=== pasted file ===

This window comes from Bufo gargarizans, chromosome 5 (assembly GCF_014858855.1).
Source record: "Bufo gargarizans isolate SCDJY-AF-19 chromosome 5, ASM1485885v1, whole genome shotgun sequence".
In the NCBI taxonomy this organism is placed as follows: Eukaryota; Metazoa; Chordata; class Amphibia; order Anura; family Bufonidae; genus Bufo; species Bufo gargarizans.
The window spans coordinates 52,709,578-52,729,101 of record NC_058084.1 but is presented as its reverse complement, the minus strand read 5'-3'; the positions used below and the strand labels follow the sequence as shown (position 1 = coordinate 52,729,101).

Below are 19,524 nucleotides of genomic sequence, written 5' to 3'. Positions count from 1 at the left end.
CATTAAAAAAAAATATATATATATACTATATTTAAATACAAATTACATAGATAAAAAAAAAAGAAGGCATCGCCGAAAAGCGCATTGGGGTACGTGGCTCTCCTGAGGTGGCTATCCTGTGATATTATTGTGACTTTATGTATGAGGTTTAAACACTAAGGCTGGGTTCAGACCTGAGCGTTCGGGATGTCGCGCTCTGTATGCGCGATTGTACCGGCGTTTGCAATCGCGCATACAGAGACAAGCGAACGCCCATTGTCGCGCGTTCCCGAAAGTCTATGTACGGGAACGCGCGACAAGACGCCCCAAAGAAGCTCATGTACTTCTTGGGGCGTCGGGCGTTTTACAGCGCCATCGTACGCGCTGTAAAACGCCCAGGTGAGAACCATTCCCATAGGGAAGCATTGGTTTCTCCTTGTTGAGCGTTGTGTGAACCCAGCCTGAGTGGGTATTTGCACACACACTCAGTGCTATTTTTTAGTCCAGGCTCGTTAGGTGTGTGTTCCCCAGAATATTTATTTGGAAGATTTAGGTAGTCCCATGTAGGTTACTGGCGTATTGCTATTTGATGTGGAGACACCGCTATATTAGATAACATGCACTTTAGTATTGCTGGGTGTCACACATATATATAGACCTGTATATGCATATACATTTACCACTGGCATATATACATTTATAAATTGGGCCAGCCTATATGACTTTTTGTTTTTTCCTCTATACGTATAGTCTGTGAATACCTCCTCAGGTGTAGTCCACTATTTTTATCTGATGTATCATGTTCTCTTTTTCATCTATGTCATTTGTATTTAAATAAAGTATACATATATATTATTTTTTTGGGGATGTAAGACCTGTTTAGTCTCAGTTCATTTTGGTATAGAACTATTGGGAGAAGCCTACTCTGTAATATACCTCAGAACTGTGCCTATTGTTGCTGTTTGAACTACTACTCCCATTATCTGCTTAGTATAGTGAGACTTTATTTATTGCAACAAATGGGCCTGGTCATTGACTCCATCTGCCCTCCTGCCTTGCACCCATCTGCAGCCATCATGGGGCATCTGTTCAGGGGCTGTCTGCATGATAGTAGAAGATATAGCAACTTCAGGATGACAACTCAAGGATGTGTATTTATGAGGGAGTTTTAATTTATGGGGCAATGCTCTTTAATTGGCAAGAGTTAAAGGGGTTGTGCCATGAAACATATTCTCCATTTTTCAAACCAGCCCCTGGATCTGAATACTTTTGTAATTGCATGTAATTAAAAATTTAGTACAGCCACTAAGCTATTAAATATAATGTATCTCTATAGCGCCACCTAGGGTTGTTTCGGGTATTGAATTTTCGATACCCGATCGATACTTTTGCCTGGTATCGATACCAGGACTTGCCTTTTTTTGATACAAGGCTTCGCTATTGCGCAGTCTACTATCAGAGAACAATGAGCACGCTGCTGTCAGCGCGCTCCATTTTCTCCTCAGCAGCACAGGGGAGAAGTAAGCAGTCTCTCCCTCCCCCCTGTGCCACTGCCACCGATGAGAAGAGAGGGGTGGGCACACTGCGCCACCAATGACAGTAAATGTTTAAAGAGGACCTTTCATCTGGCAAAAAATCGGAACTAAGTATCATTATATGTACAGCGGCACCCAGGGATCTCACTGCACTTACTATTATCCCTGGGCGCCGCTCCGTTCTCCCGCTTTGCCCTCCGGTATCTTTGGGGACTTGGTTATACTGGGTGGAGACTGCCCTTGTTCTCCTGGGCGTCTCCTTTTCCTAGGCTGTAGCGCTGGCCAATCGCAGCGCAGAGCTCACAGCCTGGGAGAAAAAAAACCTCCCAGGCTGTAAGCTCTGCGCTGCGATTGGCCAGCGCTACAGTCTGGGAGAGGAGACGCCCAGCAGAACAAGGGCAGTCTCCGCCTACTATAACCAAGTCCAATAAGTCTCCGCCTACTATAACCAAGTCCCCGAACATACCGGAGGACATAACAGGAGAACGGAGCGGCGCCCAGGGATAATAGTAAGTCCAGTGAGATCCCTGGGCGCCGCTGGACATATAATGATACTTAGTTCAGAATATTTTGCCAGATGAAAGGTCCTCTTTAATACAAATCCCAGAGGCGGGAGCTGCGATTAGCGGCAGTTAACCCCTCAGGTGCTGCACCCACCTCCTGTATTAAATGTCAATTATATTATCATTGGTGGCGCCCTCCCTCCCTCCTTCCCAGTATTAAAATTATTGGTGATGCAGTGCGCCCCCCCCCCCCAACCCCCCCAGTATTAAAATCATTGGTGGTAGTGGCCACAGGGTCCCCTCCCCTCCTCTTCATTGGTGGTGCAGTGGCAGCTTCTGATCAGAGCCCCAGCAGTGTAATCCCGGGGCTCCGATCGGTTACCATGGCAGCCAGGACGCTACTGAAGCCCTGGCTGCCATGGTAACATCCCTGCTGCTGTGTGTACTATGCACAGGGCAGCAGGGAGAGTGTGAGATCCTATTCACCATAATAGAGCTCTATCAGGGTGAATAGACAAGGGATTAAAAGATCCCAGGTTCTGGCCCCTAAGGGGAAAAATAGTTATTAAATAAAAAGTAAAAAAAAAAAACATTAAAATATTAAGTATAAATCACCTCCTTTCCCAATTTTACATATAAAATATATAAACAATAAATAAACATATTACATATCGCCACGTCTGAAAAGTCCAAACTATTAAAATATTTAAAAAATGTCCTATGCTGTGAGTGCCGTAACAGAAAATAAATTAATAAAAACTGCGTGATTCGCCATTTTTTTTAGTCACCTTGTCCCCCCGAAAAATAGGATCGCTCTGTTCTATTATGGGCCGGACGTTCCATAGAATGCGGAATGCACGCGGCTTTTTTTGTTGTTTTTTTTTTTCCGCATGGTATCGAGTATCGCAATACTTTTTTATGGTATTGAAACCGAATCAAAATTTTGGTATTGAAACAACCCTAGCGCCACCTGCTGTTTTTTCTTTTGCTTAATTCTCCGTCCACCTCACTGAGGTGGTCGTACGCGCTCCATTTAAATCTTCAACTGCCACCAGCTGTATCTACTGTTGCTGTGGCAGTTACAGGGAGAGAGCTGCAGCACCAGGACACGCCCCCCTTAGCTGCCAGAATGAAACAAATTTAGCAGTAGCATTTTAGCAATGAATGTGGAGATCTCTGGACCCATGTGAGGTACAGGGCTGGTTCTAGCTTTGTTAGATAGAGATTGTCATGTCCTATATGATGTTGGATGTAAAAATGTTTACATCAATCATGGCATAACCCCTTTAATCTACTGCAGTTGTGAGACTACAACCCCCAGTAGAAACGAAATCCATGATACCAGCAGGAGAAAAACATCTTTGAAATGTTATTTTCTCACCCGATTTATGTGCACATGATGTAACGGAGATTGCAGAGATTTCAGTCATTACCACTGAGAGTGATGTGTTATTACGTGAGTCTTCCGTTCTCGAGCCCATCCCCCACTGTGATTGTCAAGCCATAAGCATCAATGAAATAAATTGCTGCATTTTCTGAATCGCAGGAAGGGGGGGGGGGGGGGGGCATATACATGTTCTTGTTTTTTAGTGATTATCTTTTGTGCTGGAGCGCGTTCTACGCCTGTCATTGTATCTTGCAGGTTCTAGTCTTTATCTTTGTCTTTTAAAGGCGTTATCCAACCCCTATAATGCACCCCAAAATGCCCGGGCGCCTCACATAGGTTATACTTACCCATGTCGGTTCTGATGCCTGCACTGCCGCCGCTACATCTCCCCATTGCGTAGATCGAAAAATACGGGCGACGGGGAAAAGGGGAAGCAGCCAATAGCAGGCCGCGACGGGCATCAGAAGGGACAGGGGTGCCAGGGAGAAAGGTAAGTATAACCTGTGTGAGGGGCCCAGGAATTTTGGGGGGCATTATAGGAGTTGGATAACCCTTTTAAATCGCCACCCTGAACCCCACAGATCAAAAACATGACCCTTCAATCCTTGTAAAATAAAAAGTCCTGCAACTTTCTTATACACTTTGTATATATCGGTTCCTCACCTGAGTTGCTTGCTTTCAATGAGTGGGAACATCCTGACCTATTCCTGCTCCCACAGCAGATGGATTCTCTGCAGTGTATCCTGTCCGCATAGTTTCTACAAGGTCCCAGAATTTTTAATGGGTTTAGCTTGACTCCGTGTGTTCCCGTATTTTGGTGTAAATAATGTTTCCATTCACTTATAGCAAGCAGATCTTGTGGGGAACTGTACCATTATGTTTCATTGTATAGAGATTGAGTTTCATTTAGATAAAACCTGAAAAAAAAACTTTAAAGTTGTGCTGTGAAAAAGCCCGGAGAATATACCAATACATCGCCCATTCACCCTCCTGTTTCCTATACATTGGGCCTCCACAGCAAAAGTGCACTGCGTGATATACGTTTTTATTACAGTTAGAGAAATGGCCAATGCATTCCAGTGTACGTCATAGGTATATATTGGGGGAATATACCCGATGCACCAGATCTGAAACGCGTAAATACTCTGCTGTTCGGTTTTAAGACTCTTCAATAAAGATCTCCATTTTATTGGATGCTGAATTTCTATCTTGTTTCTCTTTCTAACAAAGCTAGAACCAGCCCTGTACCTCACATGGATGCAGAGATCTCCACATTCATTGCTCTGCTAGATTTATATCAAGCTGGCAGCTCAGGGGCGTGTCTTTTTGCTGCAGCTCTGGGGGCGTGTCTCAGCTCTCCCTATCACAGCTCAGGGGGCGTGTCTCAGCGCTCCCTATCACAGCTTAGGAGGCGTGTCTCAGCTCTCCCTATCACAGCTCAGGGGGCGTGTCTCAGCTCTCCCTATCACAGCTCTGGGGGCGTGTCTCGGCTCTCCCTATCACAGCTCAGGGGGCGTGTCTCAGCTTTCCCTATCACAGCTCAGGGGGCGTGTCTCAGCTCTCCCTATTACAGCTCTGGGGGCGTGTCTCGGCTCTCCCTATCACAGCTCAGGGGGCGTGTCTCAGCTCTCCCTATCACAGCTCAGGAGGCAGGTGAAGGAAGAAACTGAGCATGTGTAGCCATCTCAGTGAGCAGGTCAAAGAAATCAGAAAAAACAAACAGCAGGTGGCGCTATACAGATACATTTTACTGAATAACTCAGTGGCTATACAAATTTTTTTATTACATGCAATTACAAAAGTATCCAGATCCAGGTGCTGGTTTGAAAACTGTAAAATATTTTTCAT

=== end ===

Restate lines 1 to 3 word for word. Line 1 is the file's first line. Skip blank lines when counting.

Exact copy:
This window comes from Bufo gargarizans, chromosome 5 (assembly GCF_014858855.1).
Source record: "Bufo gargarizans isolate SCDJY-AF-19 chromosome 5, ASM1485885v1, whole genome shotgun sequence".
In the NCBI taxonomy this organism is placed as follows: Eukaryota; Metazoa; Chordata; class Amphibia; order Anura; family Bufonidae; genus Bufo; species Bufo gargarizans.